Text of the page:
The University of Alabama revealed preliminary results of a three-year, AFS-sponsored study on the utility of criteria functions to predict porosity formation. The work identified different methodologies to calculate criteria functions and evaluated the predictive accuracy of each. A critical step in this investigation was the casting verification of the functions within foundries.

Sandia National Laboratories, Albuquerque, New Mexico, presented four papers on the results of its modeling work on flow and solidification. Sponsored by the U.S. Dept. of Energy, the "FASTCAST" project seeks to integrate diverse technologies in feature-based solid modeling, finite element analysis, rules for casting, gate/runner geometry and mold analysis.

The results of a study for thin-walled 17-4PH alloys showed the effective "radius of influence" and terminal fill volume times for various gate designs, paralleling an AFS project to develop a modulus-based gating design program. Results of this program and a comprehensive manual will be available this year.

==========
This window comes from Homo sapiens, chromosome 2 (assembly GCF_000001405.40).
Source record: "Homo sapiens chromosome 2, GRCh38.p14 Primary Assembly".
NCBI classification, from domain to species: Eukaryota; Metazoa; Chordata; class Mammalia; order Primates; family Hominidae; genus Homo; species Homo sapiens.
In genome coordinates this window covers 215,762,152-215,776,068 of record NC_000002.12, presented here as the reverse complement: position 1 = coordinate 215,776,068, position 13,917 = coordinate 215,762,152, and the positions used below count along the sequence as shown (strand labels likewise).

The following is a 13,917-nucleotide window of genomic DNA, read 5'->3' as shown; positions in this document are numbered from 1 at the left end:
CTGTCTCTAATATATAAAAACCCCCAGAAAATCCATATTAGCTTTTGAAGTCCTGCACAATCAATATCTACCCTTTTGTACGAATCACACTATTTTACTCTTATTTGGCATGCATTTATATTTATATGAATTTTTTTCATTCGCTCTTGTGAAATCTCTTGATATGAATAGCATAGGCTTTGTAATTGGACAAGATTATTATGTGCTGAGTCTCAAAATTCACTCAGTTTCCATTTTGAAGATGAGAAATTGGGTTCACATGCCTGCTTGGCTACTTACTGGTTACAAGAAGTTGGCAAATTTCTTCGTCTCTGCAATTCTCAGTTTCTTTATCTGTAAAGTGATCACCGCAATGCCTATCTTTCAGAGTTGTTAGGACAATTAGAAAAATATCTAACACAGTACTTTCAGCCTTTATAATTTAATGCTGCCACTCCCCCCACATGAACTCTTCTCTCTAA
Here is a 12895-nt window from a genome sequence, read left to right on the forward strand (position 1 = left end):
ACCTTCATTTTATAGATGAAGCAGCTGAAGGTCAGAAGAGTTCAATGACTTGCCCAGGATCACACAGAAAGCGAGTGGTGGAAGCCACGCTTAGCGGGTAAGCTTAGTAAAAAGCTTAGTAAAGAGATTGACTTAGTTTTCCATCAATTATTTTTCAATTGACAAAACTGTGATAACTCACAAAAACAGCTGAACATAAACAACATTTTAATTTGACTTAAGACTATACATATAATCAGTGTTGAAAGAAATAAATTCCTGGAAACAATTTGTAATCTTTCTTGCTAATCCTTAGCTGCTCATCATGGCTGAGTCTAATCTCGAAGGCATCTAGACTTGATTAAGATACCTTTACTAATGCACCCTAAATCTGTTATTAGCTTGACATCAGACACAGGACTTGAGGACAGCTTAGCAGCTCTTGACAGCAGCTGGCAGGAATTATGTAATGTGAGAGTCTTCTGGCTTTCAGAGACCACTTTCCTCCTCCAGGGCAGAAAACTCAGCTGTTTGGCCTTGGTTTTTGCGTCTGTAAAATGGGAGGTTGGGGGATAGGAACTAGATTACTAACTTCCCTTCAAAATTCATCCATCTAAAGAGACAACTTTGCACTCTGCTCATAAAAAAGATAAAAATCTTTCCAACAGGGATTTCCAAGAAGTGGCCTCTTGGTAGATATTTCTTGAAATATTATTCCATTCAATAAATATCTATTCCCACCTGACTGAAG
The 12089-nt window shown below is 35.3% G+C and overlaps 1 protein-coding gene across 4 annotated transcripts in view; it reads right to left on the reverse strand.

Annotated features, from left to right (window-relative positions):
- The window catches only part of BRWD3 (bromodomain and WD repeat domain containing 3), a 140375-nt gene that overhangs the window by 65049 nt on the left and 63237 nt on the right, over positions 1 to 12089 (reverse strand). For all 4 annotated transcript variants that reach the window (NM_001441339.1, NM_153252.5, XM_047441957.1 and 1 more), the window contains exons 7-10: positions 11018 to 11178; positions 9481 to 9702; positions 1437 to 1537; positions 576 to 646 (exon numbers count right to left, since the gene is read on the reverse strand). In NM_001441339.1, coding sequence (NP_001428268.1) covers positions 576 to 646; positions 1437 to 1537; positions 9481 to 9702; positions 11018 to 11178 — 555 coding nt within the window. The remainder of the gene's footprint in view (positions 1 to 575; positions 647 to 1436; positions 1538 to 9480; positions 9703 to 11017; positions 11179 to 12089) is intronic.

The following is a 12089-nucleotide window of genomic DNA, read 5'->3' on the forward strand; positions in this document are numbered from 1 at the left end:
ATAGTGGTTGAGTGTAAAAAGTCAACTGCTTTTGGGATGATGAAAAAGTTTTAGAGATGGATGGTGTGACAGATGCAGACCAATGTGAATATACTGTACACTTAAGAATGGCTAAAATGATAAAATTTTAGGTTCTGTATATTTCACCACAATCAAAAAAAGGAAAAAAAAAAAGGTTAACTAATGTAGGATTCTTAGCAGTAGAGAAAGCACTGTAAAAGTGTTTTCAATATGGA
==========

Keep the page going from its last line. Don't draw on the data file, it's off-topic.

Rapid Prototyping

Rapid prototyping technology is the newest tool available to investment casters. This equipment produces prototype designs without tooling. Sandia National Labs made a presentation on its experiences with rapid prototyping using stereolithography and selective laser sintering.

Used with DSPC, this new technique produces a shell directly from a CAD file. An entire multiple-part cluster can be created that may obsolete traditional investment casting processes.

Shell Production/Control

The ability to develop new casting designs and applications was addressed in presentations on recent advancements in shell system materials and controls that dramatically reduce the time from first dip to metal pouring.

Remet Corp., Chadwicks, New York, introduced an alternative binder system to ethyl silicate binders that allows drying rates comparable to ethyl silicate while using any standard refractory.